You may not have realised it, but today is IDAHOBT Day, which stands for International Day Against Homophobia, Biphobia and Transphobia (but includes the whole spectrum of LGBT inclusion).
This day was set up in 2004 to draw attention to the discrimination experienced by the LGBT community internationally.
It is also Mental Health Awareness Week, for which the theme this year is stress, and how individuals cope with it.
At KPMG, we strive to foster inclusion for all our people, including those who identify as LGBT, as well as promoting everyone’s health and wellbeing. Individuals who have experienced poor mental health (such as stress) or mental ill health (depression, anxiety or another illness) are often reluctant to discuss this with colleagues in the workplace through fear of stigma and the negative perception of being weak or less capable.
We also know that LGBT individuals are over-represented in negative mental health statistics. We have been working over the past four years to address the associated stigma of mental health, and we continue to focus on this from an LGBT perspective.
Being able to talk openly about who we are helps us all to maintain good mental health; concealing poor mental health can worsen one’s frame of mind and increase the associated stigma.
KPMG’s Breathe (LGBT) Network has this year embarked upon an ambitious schedule of training events, and the network has highlighted the strong link between language and mental health; this link is critical for LGBT individuals. Being able to talk openly about your home and family life at work can foster a positive mindset, and make people feel included.
Constantly having to analyse their environment to see what is safe to discuss can make individuals feel stressed and exhausted. For example, having to modify or omit the pronouns of one’s partner so as to avoid revealing one’s sexuality can be tiring, and can make it hard to have a more productive conversation with colleagues.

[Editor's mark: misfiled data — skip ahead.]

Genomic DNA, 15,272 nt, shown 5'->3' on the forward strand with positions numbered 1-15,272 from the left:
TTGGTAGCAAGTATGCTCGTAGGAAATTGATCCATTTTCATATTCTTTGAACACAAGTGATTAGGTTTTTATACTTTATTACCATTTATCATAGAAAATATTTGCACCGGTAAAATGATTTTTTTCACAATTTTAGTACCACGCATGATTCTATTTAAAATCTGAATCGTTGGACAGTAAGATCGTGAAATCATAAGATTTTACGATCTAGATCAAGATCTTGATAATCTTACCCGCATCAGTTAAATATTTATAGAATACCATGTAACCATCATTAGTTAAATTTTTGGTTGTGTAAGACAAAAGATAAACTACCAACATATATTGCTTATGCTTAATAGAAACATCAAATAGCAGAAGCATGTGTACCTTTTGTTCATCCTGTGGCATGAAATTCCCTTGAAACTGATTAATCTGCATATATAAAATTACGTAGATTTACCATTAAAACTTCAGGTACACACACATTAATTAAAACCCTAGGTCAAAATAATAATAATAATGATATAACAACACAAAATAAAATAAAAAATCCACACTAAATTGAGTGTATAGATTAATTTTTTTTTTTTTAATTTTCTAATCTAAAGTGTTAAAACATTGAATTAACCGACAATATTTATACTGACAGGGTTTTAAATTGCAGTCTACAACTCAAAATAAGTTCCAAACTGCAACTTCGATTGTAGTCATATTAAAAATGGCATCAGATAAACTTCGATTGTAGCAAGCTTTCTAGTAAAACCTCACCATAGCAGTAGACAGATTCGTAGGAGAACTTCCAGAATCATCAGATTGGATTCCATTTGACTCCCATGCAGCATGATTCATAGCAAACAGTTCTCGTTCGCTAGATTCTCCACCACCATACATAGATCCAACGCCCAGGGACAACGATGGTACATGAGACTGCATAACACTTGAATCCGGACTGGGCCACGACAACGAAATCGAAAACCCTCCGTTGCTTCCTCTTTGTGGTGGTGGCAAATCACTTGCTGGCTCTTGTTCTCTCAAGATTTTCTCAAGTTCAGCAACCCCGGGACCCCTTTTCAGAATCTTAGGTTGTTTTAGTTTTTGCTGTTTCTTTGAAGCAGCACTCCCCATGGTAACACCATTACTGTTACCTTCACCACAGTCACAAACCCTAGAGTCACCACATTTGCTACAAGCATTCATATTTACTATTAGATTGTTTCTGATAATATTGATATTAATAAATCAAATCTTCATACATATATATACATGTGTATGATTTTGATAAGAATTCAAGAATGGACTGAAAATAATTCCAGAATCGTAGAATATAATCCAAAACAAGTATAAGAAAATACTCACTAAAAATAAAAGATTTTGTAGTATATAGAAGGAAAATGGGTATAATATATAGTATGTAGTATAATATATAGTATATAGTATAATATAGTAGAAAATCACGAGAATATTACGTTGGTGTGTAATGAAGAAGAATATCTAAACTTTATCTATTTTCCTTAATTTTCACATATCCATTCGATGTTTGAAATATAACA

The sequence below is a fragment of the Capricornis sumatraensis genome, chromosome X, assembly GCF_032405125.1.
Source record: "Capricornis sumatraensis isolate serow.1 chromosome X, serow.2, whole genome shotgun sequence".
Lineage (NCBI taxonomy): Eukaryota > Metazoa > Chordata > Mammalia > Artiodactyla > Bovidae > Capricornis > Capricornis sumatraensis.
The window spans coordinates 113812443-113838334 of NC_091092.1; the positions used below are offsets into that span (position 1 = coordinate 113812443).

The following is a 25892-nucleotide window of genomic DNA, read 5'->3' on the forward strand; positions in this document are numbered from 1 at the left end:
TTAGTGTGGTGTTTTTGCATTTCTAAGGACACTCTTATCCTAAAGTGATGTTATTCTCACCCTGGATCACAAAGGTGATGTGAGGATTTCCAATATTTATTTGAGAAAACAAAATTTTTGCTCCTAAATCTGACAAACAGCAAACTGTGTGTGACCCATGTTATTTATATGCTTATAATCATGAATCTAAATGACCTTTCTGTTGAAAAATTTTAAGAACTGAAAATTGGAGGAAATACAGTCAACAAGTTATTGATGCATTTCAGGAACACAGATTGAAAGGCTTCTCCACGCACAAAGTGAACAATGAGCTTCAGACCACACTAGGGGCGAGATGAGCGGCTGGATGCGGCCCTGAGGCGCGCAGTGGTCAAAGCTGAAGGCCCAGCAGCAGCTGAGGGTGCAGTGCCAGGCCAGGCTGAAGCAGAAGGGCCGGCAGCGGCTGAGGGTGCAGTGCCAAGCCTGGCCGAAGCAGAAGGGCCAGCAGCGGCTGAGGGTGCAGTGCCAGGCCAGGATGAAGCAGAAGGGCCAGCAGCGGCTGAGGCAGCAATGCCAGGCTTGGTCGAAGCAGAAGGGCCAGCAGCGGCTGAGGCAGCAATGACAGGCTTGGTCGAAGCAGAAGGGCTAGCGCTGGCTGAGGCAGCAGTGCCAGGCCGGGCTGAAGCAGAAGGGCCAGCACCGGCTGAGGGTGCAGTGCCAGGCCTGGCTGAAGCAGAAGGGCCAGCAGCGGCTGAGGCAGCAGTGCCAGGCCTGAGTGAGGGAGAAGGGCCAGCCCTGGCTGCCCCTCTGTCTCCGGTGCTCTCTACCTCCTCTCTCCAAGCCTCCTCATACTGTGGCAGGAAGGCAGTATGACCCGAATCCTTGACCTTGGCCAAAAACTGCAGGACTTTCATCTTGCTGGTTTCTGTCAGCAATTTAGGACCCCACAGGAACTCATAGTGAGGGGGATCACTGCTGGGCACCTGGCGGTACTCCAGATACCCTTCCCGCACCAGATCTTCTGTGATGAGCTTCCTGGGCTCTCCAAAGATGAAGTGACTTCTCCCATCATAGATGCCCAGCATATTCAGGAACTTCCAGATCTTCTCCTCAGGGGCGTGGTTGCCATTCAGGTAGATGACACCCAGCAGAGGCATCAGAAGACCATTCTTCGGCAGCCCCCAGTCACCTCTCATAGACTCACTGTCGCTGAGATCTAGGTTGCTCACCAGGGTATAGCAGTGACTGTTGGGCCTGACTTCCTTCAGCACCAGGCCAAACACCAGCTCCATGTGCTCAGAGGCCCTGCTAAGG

It can also be stressful and isolating for trans people to have the wrong pronouns applied to them – this is called mis-gendering. So today, we are holding Pronoun Day at KPMG for IDAHOBT, which includes a lunchtime training session where colleagues and guests will explore how the use of pronouns and other features of language can foster inclusive environments.
We will also be providing practical tips, such as encouraging individuals to use neutral language which avoids assumptions about a person’s sexual orientation, and, for events, offering people name tags where they can write both their name and their preferred pronouns. We recognise that promoting openness and acceptance in this way can make a huge difference to helping those around us feel included and bolster strong mental health.
By understanding and embracing the diversity of our colleagues, there are so many ways to promote inclusion, and we are committed to exploring many of these to help us improve as a firm. We know that a lack of acceptance in the workplace is an issue which can result in poor mental health among those in LGBT groups and have serious consequences, including a higher percentage attempting to take their own lives.
This is unacceptable. At KPMG, we have made progress in creating a more inclusive workplace for our LGBT colleagues, particularly by introducing role models at a senior level in the firm who are both LGBT and straight allies. We are now working to grow our role models, or, as we prefer to call them, “real models” to include those who identify both as LGBT and have experience of mental ill health.
By doing so, we can make it absolutely clear to colleagues that KPMG is a place where inclusion is not just a nice thing to have, but a business priority.